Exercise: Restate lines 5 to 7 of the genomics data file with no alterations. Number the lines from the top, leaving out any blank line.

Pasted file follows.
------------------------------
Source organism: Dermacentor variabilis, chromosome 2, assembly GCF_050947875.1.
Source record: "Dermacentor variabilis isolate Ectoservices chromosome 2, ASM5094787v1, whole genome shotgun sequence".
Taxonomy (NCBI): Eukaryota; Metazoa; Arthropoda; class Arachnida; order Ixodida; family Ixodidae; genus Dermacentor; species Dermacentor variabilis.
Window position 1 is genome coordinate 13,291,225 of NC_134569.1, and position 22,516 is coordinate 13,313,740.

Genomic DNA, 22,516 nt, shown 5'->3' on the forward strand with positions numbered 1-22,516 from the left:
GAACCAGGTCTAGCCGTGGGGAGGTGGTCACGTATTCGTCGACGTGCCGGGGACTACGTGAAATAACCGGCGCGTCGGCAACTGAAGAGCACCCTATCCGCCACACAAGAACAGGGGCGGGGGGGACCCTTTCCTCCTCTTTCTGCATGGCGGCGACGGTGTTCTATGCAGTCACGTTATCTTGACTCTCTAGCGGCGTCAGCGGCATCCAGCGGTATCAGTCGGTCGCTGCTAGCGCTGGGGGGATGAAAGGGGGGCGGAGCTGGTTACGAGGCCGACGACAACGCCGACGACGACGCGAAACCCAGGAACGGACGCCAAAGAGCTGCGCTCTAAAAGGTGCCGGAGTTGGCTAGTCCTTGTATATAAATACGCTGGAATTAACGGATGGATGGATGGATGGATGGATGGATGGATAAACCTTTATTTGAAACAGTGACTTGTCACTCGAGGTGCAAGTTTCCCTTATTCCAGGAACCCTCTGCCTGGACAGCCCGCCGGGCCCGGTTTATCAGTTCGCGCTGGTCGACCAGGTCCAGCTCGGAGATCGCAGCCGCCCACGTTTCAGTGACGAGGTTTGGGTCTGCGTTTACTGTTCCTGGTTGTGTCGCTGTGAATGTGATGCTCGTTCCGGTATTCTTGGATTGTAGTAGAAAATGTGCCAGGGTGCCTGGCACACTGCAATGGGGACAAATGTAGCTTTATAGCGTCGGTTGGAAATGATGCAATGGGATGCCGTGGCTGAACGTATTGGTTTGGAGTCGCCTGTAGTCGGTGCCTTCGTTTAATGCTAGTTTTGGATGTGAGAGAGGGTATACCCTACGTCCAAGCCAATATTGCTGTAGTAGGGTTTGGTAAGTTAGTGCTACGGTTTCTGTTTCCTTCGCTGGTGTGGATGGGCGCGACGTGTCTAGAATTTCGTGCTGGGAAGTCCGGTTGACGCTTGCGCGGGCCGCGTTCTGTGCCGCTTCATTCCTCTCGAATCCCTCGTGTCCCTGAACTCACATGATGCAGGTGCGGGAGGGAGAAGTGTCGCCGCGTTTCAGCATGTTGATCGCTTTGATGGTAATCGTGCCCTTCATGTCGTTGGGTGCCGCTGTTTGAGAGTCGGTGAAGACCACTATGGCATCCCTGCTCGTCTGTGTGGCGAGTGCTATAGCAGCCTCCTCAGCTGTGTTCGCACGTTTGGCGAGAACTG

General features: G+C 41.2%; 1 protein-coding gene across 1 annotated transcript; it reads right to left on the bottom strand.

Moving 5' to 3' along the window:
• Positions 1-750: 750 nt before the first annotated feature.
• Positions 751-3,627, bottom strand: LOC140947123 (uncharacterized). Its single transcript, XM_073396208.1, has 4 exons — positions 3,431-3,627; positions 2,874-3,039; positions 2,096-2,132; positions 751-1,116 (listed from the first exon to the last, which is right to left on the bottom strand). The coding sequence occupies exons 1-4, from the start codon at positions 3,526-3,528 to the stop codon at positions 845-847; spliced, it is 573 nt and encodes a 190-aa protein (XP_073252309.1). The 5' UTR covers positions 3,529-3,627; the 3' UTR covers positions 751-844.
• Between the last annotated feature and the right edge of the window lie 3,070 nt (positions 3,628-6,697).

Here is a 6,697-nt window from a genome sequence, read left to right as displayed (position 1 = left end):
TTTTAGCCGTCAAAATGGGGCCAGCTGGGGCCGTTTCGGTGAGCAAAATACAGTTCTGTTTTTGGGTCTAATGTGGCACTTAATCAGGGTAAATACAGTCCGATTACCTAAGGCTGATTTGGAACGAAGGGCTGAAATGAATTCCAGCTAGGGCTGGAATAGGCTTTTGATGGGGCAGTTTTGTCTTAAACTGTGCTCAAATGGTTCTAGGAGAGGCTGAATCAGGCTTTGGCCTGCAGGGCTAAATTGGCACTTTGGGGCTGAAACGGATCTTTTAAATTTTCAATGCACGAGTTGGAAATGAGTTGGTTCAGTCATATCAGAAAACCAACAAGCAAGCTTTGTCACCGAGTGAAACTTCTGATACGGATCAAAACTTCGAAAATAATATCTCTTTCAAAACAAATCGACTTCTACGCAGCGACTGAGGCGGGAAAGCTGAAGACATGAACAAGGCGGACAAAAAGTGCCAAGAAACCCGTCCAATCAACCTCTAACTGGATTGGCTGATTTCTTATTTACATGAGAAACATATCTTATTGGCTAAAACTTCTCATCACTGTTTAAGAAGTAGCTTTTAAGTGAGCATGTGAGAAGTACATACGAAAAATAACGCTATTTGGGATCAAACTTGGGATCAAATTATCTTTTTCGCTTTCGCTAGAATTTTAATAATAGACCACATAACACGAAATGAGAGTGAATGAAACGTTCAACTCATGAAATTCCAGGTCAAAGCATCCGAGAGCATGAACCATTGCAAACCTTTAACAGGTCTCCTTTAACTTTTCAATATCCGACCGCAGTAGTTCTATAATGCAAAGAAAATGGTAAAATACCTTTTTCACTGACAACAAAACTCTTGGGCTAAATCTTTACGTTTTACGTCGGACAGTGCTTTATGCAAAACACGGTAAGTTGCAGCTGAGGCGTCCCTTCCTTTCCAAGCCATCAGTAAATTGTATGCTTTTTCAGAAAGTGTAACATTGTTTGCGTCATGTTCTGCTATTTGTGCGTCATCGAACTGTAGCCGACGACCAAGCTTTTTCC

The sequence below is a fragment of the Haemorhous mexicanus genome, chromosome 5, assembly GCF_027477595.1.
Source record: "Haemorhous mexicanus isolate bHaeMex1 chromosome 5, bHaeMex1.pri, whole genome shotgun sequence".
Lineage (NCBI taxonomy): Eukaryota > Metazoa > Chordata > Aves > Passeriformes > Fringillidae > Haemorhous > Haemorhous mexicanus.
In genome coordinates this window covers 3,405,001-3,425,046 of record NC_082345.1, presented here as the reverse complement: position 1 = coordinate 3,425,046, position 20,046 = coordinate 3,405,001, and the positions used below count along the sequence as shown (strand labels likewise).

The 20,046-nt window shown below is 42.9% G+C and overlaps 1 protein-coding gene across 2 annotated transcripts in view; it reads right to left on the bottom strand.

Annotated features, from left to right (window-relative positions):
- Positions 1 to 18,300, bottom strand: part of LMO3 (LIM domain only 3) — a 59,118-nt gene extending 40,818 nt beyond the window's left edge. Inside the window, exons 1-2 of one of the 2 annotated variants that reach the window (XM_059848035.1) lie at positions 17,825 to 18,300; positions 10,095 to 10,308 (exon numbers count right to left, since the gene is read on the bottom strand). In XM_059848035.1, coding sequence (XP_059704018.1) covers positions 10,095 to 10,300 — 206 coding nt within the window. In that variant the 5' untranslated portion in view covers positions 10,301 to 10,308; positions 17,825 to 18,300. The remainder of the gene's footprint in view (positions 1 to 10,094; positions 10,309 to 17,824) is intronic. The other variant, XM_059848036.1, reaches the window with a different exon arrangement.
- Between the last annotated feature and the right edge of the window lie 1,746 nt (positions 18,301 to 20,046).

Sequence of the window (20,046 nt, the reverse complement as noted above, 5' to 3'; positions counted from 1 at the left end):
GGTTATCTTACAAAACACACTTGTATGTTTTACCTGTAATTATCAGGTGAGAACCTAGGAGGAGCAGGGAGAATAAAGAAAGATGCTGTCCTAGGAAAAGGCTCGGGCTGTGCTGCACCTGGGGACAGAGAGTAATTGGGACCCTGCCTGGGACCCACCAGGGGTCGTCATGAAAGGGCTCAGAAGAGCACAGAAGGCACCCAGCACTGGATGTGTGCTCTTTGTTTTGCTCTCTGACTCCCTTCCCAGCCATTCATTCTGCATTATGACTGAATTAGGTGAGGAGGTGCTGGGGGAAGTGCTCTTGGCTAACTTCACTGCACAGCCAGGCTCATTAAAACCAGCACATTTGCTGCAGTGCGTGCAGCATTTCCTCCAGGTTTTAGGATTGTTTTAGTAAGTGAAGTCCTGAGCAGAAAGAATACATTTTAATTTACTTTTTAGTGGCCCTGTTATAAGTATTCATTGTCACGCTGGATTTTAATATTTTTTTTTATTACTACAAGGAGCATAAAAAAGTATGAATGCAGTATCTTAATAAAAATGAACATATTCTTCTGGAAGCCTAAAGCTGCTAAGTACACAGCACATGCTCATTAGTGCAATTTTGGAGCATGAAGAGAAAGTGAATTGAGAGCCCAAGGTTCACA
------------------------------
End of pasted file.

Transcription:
Genomic DNA, 22,516 nt, shown 5'->3' on the forward strand with positions numbered 1-22,516 from the left:
GAACCAGGTCTAGCCGTGGGGAGGTGGTCACGTATTCGTCGACGTGCCGGGGACTACGTGAAATAACCGGCGCGTCGGCAACTGAAGAGCACCCTATCCGCCACACAAGAACAGGGGCGGGGGGGACCCTTTCCTCCTCTTTCTGCATGGCGGCGACGGTGTTCTATGCAGTCACGTTATCTTGACTCTCTAGCGGCGTCAGCGGCATCCAGCGGTATCAGTCGGTCGCTGCTAGCGCTGGGGGGATGAAAGGGGGGCGGAGCTGGTTACGAGGCCGACGACAACGCCGACGACGACGCGAAACCCAGGAACGGACGCCAAAGAGCTGCGCTCTAAAAGGTGCCGGAGTTGGCTAGTCCTTGTATATAAATACGCTGGAATTAACGGATGGATGGATGGATGGATGGATGGATGGATAAACCTTTATTTGAAACAGTGACTTGTCACTCGAGGTGCAAGTTTCCCTTATTCCAGGAACCCTCTGCCTGGACAGCCCGCCGGGCCCGGTTTATCAGTTCGCGCTGGTCGACCAGGTCCAGCTCGGAGATCGCAGCCGCCCACGTTTCAGTGACGAGGTTTGGGTCTGCGTTTACTGTTCCTGGTTGTGTCGCTGTGAATGTGATGCTCGTTCCGGTATTCTTGGATTGTAGTAGAAAATGTGCCAGGGTGCCTGGCACACTGCAATGGGGACAAATGTAGCTTTATAGCGTCGGTTGGAAATGATGCAATGGGATGCCGTGGCTGAACGTATTGGTTTGGAGTCGCCTGTAGTCGGTGCCTTCGTTTAATGCTAGTTTTGGATGTGAGAGAGGGTATACCCTACGTCCAAGCCAATATTGCTGTAGTAGGGTTTGGTAAGTTAGTGCTACGGTTTCTGTTTCCTTCGCTGGTGTGGATGGGCGCGACGTGTCTAGAATTTCGTGCTGGGAAGTCCGGTTGACGCTTGCGCGGGCCGCGTTCTGTGCCGCTTCATTCCTCTCGAATCCCTCGTGTCCCTGAACTCACATGATGCAGGTGCGGGAGGGAGAAGTGTCGCCGCGTTTCAGCATGTTGATCGCTTTGATGGTAATCGTGCCCTTCATGTCGTTGGGTGCCGCTGTTTGAGAGTCGGTGAAGACCACTATGGCATCCCTGCTCGTCTGTGTGGCGAGTGCTATAGCAGCCTCCTCAGCTGTGTTCGCACGTTTGGCGAGAACTG

General features: G+C 41.2%; 1 protein-coding gene across 1 annotated transcript; it reads right to left on the bottom strand.